by Sophie Lewis – CBS News
Grab a scarf and some gloves and prepare to watch one of the year’s best meteor showers. The Geminids peak this Friday, December 13, marking the final meteor shower of the decade.
What are the Geminids?
Unlike most meteor showers, the origin of the Geminids stems from an asteroid rather than a comet. The Geminid meteor shower occurs every year when the asteroid 3200 Phaethon — named after the Greek myth of Phaëthon, son of the sun god Helio — passes by the sun, leaving behind a dusty trail for Earth to pass through.
According to NASA, it’s considered “one of the best and most reliable annual meteor showers.”
The Geminids first appeared in the mid-1800s, but were not exciting or noteworthy at the time, only producing about 10-20 meteors per hour. Now, 120 bright and fast yellow meteors can be seen per hour under perfect conditions.
The Geminids appear to radiate from the constellation Gemini, the “Twins.” However, the constellation is not the source of the meteors, and not the only point viewers can look to when searching for them.
When and where to watch the Geminids
The Geminids can be seen at night or early morning across the globe, but are strongest in the Northern Hemisphere. The shower is active and impressive all week, but will peak the night of Friday, December 13 into the morning of Saturday, December 14.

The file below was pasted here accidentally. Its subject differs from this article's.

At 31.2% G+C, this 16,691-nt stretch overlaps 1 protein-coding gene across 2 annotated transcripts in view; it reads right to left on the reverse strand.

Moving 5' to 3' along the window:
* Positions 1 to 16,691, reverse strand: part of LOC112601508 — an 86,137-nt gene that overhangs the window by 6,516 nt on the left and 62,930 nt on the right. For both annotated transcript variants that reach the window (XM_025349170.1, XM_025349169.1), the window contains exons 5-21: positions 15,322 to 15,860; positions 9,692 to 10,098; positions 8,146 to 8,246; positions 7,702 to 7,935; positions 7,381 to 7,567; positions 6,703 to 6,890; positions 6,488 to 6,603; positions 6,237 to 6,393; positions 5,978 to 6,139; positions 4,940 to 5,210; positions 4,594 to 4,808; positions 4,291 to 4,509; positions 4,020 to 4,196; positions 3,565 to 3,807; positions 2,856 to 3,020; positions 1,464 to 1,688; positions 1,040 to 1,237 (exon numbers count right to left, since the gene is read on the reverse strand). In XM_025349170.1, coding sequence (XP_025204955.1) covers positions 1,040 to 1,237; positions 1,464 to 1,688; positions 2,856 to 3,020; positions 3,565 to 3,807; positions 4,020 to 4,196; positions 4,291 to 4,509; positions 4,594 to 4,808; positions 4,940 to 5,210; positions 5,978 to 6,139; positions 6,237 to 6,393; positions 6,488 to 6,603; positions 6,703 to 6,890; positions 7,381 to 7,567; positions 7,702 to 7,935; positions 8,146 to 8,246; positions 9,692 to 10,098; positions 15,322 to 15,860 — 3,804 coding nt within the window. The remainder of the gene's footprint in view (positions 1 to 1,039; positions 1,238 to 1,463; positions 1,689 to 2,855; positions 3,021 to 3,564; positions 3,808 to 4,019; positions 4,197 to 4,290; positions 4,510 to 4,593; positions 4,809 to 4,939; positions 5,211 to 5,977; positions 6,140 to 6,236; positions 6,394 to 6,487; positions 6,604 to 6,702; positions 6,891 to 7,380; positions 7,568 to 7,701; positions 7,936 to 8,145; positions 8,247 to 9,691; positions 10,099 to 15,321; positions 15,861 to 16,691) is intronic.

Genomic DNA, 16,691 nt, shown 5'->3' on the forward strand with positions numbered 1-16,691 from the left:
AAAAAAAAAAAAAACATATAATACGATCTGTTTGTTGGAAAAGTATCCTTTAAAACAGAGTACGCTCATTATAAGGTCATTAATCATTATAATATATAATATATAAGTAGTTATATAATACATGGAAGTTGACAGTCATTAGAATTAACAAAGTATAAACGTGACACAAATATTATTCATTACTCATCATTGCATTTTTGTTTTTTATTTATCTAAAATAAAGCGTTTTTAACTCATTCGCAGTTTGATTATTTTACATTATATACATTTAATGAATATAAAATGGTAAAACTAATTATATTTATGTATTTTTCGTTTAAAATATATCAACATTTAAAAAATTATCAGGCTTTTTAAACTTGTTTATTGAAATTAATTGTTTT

Unfortunately, December’s full moon, also known as the Cold Moon, occurs just one night prior to the meteor shower, which means visibility will be more difficult than usual. The moonlight will overpower some of the fainter meteor trails, but stronger ones should still be visible.
According to the American Meteor Society (AMS), about 20 Geminid meteors will be visible per hour, compared the 60 or more that could be seen on a night with a less full moon.
But the dependable shower will definitely still be worth viewing. “Since most of the meteors you will see under such conditions will be bright, they will be more colorful and impressive than usual,” AMS said.
For best viewing, allow your eyes about thirty minutes to adjust to the darkness after going outside. Geminid meteors can be seen in any part of the sky, so the direction you face will not change your experience of the shower.
Lie back in a lounge chair, away from heavy light pollution, and watch the sky for at least an hour — according to AMS, meteor activity waxes and wanes throughout the night. Be patient, and don’t forget your blanket!
banner image via Wikimedia